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Revista EIA

Print version ISSN 1794-1237
On-line version ISSN 2463-0950

Rev.EIA.Esc.Ing.Antioq  no.10 Envigado July/Dec. 2008

 

CONDITIONAL VOLATILITY OF COLOMBIAN GOVERNMENTAL FIXED INCOME SECURITIES AS A PREDICTOR OF SHORT-TERM RETURNS

VOLATILIDAD CONDICIONAL DE LOS TÍTULOS DE RENTA FIJA DEL GOBIERNO COLOMBIANO COMO PREDICTOR DE LOS RETORNOS DE CORTO PLAZO

Javier O. Pantoja*

* PhD student in Management, major finance HEC University Montreal QC. Assistant Professor in Business School in Eafit University. javier-orlando.pantoja-robayo@hec.ca; jpantoja@eafit.edu.co

Artículo recibido 14-VIII-2008. Aprobado 16-XII-2008
Discusión abierta hasta junio de 2009


ABSTRACT

According to literature, the long-maturity forward rates have information about the structure of the expected short-term returns. This paper finds that the conditional volatility factor also has information for predicting the term premium in the six-month expected returns with different maturities. That is, including conditional volatility allows capturing a risk factor consistent with the agent's expectations. A slow mean-reverting process is also found across different maturities, which is the case of the governmental fixed income securities. In fact, the power of forecasting changes from a six-month to a three-year forward period, at six-month steps according to the mean-reverting tendency which also implied that its predictive power improves at longer forecasting horizons. On the other hand, it presents evidence about the Colombian markets crash in May 2006, which generated special conditions that impacted the market's behavior and the agent's risk tolerance.

KEY WORDS: conditional volatility; short term return structure; forward rates; GARCH models; term premium; governmental fixed income securities.


RESUMEN

De acuerdo con la literatura las tasas de interés futuras de largo plazo ofrecen información relevante que las convierte en un buen predictor de la estructura de retornos de corto plazo. Este artículo encuentra que el factor de volatilidad condicional posee información para predecir la prima a plazo con intervalos de seis meses para diferentes vencimientos. En otras palabras, incluir la volatilidad condicional como factor permite captar las señales de riesgo en consonancia con las expectativas de los agentes. Se evidencia, además, un proceso lento de reversión a la media para diferentes vencimientos en los títulos gubernamentales, lo cual incide sobre la capacidad de predicción, que en este caso muestra ser mayor para vencimientos más tardíos. Por otra parte, se presenta evidencia sobre la caída del mercado colombiano en mayo de 2006, hecho que generó condiciones especiales de operación, además de impactar sobre la percepción de riesgo de los agentes.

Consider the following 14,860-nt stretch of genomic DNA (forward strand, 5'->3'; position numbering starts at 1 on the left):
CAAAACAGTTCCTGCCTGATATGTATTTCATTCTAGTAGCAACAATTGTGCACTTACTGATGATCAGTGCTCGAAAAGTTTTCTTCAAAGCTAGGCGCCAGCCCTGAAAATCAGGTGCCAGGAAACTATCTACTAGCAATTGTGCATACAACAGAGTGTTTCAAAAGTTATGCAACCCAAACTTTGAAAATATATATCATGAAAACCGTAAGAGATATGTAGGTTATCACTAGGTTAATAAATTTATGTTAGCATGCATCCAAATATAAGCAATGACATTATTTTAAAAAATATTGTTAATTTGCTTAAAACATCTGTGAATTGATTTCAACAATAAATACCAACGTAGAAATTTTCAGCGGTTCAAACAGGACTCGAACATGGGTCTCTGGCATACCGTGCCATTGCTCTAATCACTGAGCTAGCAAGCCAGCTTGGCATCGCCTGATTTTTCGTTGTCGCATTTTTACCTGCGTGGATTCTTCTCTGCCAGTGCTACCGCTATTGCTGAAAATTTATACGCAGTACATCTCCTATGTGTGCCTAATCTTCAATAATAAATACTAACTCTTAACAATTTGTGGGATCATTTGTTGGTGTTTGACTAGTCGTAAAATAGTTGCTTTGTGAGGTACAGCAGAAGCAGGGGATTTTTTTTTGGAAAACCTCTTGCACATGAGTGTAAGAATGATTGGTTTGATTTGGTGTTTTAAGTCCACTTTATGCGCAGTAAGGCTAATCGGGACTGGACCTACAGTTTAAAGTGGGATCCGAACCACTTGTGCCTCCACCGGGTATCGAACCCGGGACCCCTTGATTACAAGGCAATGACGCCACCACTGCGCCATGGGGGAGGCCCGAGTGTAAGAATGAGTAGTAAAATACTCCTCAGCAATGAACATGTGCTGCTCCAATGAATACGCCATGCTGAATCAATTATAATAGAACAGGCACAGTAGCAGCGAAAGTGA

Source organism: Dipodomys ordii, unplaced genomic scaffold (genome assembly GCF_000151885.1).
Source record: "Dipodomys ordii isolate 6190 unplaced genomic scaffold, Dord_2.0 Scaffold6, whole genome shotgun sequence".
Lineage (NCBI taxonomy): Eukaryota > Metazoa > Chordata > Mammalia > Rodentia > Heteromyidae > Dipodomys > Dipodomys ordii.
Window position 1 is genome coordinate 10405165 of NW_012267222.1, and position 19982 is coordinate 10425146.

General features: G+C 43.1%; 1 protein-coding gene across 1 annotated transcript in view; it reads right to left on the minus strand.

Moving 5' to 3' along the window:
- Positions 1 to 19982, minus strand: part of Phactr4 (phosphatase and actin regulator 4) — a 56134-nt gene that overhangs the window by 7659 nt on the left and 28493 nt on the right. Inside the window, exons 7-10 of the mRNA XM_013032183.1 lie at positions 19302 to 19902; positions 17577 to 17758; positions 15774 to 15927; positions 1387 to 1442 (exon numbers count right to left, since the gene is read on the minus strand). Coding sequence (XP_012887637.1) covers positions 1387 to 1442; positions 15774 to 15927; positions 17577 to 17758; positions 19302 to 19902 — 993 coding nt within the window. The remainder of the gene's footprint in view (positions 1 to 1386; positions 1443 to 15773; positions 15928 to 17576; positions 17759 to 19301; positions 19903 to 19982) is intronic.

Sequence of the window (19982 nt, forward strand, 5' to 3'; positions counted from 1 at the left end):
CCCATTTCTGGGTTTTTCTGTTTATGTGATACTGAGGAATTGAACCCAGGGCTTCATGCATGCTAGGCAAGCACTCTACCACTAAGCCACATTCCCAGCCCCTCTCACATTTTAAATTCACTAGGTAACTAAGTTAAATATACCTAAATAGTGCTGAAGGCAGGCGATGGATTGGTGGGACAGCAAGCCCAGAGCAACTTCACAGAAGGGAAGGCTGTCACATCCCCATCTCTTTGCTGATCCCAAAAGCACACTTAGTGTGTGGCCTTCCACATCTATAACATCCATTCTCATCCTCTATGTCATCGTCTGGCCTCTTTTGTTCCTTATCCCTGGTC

PALABRAS CLAVE: volatilidad condicional; estructura de retornos de corto plazo; tasas de interés futuras; modelos GARCH; prima de riesgo; títulos gubernamentales de renta fija.


1. INTRODUCTION

The dynamic of the short-term interest rate has fundamental information which can be used for valuating processes and for pricing fixed income securities and their extension as well as derivatives that use them as underlying assets. Several authors have already concluded papers where two different approaches are presented to estimate the structure of the expected short-term returns; the standard noarbitrage approach1 and the equilibrium model2. The first finds the term-structure of interest rate model, the second basic approach finds the process that the term-structure follows. In this case, the second basic approach is appropriate with conditions of the fixed income security markets. This paper finds that expected short-term returns depend on factors such as variations in expected spot-rates, which are captured by conditional volatility factor and also, variations in current forward rates. So the main testable theory such as the Pure Expectation Hypothesis (PEH) sustains that bond yields are given by the unbiased expectations of future-short-term interest rates given by the forward rates, plus a non-negative risk premium; it gives support for modeling the term premium in the six-month-expected returns with different maturities. Therefore, this paper studies the information in conditional volatility and forward rates about the current expected returns for semiannually Colombian Treasury maturities to three years.